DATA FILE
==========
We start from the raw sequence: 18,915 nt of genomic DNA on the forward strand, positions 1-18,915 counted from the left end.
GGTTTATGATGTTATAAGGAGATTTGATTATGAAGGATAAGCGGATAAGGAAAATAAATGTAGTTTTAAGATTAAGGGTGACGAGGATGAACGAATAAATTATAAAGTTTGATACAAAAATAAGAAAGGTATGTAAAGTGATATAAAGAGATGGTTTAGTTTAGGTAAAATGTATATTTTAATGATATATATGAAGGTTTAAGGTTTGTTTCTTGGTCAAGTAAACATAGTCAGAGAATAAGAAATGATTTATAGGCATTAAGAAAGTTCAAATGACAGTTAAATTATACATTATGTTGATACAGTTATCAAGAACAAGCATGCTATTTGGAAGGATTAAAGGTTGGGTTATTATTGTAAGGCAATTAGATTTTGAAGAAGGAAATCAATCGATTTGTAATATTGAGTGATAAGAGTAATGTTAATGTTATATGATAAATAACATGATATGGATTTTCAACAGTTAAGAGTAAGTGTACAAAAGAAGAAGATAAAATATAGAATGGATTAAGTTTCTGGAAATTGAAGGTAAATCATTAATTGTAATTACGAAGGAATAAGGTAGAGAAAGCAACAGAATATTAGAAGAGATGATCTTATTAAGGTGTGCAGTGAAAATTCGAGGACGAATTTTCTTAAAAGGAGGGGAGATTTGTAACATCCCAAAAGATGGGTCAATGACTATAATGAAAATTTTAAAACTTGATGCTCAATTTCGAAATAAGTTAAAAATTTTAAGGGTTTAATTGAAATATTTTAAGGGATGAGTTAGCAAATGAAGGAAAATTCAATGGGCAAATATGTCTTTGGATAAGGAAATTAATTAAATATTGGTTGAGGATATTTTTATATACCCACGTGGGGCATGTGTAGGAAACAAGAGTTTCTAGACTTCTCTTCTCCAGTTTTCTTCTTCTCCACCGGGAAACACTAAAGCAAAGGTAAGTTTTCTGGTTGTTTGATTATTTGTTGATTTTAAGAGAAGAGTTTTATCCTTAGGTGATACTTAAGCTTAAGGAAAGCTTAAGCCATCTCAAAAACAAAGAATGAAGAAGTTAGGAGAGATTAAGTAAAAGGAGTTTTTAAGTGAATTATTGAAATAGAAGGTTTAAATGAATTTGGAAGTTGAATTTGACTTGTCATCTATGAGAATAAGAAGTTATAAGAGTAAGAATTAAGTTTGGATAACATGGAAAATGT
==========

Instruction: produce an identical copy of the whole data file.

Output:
We start from the raw sequence: 18,915 nt of genomic DNA on the forward strand, positions 1-18,915 counted from the left end.
GGTTTATGATGTTATAAGGAGATTTGATTATGAAGGATAAGCGGATAAGGAAAATAAATGTAGTTTTAAGATTAAGGGTGACGAGGATGAACGAATAAATTATAAAGTTTGATACAAAAATAAGAAAGGTATGTAAAGTGATATAAAGAGATGGTTTAGTTTAGGTAAAATGTATATTTTAATGATATATATGAAGGTTTAAGGTTTGTTTCTTGGTCAAGTAAACATAGTCAGAGAATAAGAAATGATTTATAGGCATTAAGAAAGTTCAAATGACAGTTAAATTATACATTATGTTGATACAGTTATCAAGAACAAGCATGCTATTTGGAAGGATTAAAGGTTGGGTTATTATTGTAAGGCAATTAGATTTTGAAGAAGGAAATCAATCGATTTGTAATATTGAGTGATAAGAGTAATGTTAATGTTATATGATAAATAACATGATATGGATTTTCAACAGTTAAGAGTAAGTGTACAAAAGAAGAAGATAAAATATAGAATGGATTAAGTTTCTGGAAATTGAAGGTAAATCATTAATTGTAATTACGAAGGAATAAGGTAGAGAAAGCAACAGAATATTAGAAGAGATGATCTTATTAAGGTGTGCAGTGAAAATTCGAGGACGAATTTTCTTAAAAGGAGGGGAGATTTGTAACATCCCAAAAGATGGGTCAATGACTATAATGAAAATTTTAAAACTTGATGCTCAATTTCGAAATAAGTTAAAAATTTTAAGGGTTTAATTGAAATATTTTAAGGGATGAGTTAGCAAATGAAGGAAAATTCAATGGGCAAATATGTCTTTGGATAAGGAAATTAATTAAATATTGGTTGAGGATATTTTTATATACCCACGTGGGGCATGTGTAGGAAACAAGAGTTTCTAGACTTCTCTTCTCCAGTTTTCTTCTTCTCCACCGGGAAACACTAAAGCAAAGGTAAGTTTTCTGGTTGTTTGATTATTTGTTGATTTTAAGAGAAGAGTTTTATCCTTAGGTGATACTTAAGCTTAAGGAAAGCTTAAGCCATCTCAAAAACAAAGAATGAAGAAGTTAGGAGAGATTAAGTAAAAGGAGTTTTTAAGTGAATTATTGAAATAGAAGGTTTAAATGAATTTGGAAGTTGAATTTGACTTGTCATCTATGAGAATAAGAAGTTATAAGAGTAAGAATTAAGTTTGGATAACATGGAAAATGT